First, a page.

Today, the BBC Trust published an NAO report on the Digital Media Initiative (DMI), which was designed to improve efficiency by making it easier for staff to share and manage content, but ultimately suffered massive delays and technical issues.
The NAO, commissioned by the Trust to investigate the DMI, noted that the early stages of development suffered a 21-month delay, leading to £26m of benefits not being achieved.
In its initial cost-benefit analysis, the BBC estimated a net benefit of £17.9m from the DMI by 2015, but the latest forecast is estimated at a net cost of £38.2m by March 2017.
The loss is partially offset by a £27.5m financial package agreed with Siemens - which handled the development until its contract was terminated by mutual agreement in July 2009 - but the BBC is still down by £10.7m. The estimated gross cost of delivery and implementation of the DMI by the end of March 2017 is £133.6 million.
In its analysis, the NAO criticised the BBC for handing Siemens the DMI contract without effectively reviewing whether it could have been better handled in-house.
Despite noting that the financial benefits of the project had been "initially overstated", the NAO also acknowledged that the DMI has "progressed well" since the BBC took over its development.
"The BBC's approach to the early stages of this programme was disappointing and did not achieve value for money," said NAO head Amyas Morse.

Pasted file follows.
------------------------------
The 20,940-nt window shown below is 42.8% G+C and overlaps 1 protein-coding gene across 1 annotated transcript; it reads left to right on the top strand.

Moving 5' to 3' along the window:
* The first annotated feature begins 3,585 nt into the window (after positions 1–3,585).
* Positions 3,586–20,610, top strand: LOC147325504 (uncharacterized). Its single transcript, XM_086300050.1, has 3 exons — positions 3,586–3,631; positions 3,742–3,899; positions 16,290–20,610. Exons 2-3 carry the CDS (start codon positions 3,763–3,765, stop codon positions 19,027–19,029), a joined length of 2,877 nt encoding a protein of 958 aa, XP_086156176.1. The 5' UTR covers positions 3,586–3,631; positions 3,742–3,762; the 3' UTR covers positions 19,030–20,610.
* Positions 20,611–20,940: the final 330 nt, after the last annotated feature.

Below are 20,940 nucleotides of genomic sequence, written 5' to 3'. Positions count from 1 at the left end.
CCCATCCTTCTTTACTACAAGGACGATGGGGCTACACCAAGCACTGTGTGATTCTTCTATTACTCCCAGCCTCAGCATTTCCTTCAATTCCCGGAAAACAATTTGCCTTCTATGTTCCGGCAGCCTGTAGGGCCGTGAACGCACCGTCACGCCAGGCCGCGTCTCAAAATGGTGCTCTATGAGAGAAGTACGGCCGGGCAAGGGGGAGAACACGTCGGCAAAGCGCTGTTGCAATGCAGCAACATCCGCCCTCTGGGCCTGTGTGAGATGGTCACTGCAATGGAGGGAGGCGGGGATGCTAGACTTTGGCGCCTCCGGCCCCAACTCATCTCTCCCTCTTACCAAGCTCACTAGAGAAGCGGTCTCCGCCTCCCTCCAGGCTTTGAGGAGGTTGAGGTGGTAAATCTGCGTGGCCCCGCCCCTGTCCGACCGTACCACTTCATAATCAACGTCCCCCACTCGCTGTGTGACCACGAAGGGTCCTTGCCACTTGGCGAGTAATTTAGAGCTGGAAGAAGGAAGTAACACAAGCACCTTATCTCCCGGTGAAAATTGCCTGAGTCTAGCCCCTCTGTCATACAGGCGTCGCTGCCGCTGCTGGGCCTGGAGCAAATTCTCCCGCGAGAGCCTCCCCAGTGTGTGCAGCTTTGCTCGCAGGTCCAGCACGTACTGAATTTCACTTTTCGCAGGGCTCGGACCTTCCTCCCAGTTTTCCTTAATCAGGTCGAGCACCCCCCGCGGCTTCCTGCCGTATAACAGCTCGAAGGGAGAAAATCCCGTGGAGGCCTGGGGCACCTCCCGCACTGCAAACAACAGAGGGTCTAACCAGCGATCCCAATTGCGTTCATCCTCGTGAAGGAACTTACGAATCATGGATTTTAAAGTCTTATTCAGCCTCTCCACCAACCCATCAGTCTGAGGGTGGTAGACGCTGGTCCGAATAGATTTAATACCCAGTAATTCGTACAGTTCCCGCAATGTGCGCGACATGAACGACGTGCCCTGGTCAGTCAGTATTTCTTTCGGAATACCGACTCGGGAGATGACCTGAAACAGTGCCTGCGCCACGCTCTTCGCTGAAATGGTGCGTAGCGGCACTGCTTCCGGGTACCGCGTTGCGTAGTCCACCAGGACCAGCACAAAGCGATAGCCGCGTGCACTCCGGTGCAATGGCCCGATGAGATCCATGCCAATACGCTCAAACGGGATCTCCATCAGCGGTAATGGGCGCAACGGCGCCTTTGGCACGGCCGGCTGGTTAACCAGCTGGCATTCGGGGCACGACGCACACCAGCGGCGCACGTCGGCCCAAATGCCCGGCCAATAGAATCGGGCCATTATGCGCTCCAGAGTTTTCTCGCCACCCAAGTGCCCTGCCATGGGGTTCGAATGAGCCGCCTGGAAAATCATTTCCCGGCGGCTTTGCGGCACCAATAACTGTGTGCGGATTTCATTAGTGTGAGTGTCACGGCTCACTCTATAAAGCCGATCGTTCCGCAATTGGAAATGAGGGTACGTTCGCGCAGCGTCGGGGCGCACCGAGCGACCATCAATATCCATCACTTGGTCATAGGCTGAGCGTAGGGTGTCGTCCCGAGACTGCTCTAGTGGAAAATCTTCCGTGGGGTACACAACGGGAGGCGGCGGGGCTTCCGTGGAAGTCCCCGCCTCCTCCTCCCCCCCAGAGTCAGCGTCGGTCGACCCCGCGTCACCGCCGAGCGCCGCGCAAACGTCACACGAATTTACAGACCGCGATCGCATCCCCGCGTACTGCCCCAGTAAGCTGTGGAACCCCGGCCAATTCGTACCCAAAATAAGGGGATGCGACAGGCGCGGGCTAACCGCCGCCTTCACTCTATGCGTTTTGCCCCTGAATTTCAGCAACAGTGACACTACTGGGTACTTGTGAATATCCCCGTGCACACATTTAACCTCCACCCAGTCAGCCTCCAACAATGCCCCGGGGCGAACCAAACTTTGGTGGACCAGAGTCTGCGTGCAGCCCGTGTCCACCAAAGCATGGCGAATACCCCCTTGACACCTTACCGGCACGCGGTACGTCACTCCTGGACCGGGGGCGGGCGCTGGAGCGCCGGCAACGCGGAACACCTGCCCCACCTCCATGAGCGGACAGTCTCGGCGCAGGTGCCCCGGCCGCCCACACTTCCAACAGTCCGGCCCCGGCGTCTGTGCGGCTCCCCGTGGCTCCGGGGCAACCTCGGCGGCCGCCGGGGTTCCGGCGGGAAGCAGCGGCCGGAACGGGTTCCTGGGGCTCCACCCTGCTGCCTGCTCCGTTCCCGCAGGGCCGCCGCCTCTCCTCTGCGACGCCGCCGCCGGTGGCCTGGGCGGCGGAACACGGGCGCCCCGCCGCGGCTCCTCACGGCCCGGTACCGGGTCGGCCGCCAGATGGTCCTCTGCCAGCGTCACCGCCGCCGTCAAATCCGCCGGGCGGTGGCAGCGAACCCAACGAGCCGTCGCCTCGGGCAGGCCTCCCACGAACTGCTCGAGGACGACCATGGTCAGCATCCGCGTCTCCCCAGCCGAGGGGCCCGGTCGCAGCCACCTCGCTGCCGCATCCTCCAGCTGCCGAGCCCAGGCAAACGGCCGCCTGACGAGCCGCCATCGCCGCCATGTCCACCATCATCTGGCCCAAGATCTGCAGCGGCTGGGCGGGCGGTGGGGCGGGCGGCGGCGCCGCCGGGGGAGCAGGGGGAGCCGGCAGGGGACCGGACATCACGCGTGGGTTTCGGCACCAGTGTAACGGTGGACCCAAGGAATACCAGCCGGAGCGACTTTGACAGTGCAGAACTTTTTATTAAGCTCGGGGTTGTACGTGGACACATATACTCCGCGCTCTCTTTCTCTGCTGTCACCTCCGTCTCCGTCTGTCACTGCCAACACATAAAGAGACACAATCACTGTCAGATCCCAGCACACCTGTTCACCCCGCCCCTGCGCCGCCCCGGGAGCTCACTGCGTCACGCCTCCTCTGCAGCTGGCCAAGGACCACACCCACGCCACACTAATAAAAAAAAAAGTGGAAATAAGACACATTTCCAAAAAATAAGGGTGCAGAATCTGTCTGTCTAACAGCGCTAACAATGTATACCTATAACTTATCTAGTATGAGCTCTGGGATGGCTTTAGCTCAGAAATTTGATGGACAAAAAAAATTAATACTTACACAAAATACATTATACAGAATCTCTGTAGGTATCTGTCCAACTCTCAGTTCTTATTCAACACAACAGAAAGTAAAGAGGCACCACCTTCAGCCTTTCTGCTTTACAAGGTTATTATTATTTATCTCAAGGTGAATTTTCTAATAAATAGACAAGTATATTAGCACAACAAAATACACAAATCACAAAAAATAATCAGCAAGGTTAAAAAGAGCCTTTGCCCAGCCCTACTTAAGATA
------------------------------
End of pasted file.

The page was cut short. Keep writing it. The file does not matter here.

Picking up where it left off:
"However, since taking the programme back in-house, delivery of the system has progressed well, and users have responded positively. The real test of value for money of the programme as a whole will be the take up by users across the BBC and elsewhere, and on this it is too early to conclude."
BBC trustee Anthony Fry added: "The DMI is a cutting-edge project that will improve the way the BBC operates and transform the way it makes programmes and content.
"The Trust agrees with the NAO that the early phase of the project ran into significant difficulties, but the BBC reacted with speed and efficiency, and since bringing it in-house delivery is progressing as planned.
"Clearly there are lessons to be learnt and the Trust will continue to monitor progress against the action plan we've asked the BBC Executive to produce."